Marketers, she said, can consistently track key metrics and perform a statistical analysis once the campaign is completed. “What’s more in tracking each marketing campaign, we can tie it back to the objective or initiative the campaign is in support of.”
She said ongoing tracking gives marketers the ability to change plans – if required – based upon fluid market conditions, and their impact on the business.
Consistency is the other blockbuster benefit.
Francart said Kimberly-Clark is able to tie together multi-channel marketing initiatives – via TV, Web sites, message boards, chat rooms, coupons, direct mail, and packaging samples – to ensure they are all timed appropriately; have a consistent look and feel; provide visibility into the different functional areas for which planning is being done; and offer external partners a view into what’s happening.
She cited the example of the company’s Be Kind to Your Behind campaign.
“It has consistent branding and imagery from our NASCAR representation all the way to the packaging on the shelves. So at each consumer touch point it drives our brand message.”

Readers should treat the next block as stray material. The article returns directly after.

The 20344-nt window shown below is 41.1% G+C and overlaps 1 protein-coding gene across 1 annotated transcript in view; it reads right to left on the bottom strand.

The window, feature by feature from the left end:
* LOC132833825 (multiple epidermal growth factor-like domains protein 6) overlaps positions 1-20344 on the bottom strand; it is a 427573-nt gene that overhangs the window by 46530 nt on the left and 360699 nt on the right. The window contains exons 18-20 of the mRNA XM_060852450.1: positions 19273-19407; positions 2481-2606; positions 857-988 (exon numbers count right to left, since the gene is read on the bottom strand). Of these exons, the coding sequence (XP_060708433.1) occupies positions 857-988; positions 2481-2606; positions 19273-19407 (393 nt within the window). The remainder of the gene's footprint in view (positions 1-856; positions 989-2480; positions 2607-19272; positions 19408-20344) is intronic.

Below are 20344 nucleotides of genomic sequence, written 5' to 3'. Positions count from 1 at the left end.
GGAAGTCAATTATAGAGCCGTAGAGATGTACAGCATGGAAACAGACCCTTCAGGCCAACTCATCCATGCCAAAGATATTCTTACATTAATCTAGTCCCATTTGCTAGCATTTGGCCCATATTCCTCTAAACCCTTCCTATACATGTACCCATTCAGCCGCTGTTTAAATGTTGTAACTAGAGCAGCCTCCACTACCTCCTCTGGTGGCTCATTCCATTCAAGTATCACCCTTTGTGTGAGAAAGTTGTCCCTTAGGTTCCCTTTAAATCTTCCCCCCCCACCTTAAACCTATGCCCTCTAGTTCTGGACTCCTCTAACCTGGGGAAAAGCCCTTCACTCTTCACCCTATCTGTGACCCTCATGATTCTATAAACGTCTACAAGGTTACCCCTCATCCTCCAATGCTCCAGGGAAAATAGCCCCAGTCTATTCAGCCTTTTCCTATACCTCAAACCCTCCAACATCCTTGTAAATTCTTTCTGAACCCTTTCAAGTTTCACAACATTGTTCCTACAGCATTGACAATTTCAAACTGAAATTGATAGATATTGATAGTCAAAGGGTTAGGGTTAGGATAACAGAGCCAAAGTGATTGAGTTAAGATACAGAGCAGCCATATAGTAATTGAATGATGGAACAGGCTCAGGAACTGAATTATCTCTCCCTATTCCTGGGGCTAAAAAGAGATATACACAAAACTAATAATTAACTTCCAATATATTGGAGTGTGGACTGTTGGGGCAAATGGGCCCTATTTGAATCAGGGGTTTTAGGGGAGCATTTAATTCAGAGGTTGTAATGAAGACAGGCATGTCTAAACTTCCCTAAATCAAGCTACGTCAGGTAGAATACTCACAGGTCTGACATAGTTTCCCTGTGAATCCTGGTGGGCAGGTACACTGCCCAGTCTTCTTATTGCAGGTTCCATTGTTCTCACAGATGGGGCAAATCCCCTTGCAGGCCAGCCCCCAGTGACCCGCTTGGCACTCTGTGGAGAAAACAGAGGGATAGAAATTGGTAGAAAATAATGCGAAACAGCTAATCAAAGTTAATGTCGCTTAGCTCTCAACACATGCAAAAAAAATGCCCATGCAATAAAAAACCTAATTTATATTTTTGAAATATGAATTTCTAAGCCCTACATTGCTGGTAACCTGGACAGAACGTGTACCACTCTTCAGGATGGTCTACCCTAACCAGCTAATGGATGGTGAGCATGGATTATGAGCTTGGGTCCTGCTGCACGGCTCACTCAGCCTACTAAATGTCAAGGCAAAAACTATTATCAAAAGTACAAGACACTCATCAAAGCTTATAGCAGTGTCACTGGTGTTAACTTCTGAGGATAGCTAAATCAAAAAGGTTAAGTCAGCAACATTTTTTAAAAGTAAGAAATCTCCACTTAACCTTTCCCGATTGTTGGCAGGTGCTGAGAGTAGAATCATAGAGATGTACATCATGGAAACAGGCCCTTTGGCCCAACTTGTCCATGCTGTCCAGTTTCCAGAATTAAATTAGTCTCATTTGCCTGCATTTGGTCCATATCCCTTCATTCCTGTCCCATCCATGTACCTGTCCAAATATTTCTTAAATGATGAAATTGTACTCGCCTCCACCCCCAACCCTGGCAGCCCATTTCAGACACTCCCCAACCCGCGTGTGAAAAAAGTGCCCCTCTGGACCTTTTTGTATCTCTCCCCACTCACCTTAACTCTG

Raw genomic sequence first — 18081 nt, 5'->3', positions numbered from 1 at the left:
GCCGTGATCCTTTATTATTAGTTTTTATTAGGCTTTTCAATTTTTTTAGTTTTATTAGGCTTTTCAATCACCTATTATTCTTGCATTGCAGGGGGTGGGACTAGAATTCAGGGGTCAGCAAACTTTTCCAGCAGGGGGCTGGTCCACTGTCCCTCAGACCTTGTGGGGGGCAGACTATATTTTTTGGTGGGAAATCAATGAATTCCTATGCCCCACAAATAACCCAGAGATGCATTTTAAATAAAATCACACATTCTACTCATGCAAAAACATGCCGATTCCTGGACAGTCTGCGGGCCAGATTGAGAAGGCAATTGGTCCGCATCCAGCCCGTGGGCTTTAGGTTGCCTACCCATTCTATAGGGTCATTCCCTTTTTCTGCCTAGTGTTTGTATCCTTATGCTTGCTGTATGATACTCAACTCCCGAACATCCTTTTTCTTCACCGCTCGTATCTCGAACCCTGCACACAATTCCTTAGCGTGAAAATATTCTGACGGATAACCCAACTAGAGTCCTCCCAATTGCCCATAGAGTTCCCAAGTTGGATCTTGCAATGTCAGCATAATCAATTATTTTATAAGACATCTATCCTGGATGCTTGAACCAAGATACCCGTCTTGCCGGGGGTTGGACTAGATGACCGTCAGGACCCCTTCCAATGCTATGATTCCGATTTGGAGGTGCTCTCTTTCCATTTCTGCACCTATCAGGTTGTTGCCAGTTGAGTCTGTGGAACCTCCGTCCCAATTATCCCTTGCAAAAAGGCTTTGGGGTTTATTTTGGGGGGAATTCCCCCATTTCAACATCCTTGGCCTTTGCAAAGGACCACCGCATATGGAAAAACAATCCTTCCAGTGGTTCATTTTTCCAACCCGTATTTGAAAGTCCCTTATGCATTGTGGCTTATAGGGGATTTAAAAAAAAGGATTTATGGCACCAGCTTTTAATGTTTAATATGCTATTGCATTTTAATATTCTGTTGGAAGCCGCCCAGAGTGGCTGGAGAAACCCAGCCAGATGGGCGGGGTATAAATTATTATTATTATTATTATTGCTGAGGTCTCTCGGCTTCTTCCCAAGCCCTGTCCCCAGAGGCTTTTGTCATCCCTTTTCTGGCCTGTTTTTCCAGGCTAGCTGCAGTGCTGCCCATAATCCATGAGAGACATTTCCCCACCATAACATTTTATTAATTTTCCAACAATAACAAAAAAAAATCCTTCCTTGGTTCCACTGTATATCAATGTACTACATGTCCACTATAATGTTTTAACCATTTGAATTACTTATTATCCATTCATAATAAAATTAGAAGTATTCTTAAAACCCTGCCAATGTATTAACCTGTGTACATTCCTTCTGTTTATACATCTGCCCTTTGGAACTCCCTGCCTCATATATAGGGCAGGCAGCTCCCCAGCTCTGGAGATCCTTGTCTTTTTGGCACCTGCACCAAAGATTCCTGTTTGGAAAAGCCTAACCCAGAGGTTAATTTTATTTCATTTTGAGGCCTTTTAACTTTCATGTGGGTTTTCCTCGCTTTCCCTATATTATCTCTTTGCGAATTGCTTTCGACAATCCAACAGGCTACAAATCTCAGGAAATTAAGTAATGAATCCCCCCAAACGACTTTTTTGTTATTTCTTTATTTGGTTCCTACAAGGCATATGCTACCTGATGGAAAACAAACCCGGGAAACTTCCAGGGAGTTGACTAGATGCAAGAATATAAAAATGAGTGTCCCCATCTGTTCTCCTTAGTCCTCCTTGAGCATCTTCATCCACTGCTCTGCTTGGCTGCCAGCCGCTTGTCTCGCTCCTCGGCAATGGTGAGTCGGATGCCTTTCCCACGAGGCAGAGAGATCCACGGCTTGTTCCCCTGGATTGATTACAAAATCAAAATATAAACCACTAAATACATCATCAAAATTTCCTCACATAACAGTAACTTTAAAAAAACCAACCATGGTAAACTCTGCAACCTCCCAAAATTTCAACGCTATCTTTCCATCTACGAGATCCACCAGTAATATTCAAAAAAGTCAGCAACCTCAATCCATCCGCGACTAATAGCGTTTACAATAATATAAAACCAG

The SAP product, she said, also offers marketers and senior leadership immediate visibility into their financials.
“No more Excel spread sheets, or pulling data form 15 different places to determine where we are from a budget perspective, and what we’re planning to spend money on. Rather, at a push of a button they can get a report, or see a chart to determine where they are from a spending perspective.”
These capabilities, she said, help marketers and senior leadership change tacks rapidly based on market conditions, take advantage of a coupon modeller in the tool to predict redemption rates, and understand remaining liability on financials.
“By determining how much more we’re going to spend we can turn up funds, if required.”
The new system also speeds up Sarbanes Oxley (SOX) compliance, she noted.
“Since we implemented SAP, every one of our internal SOX audits has been done within weeks and has passed.”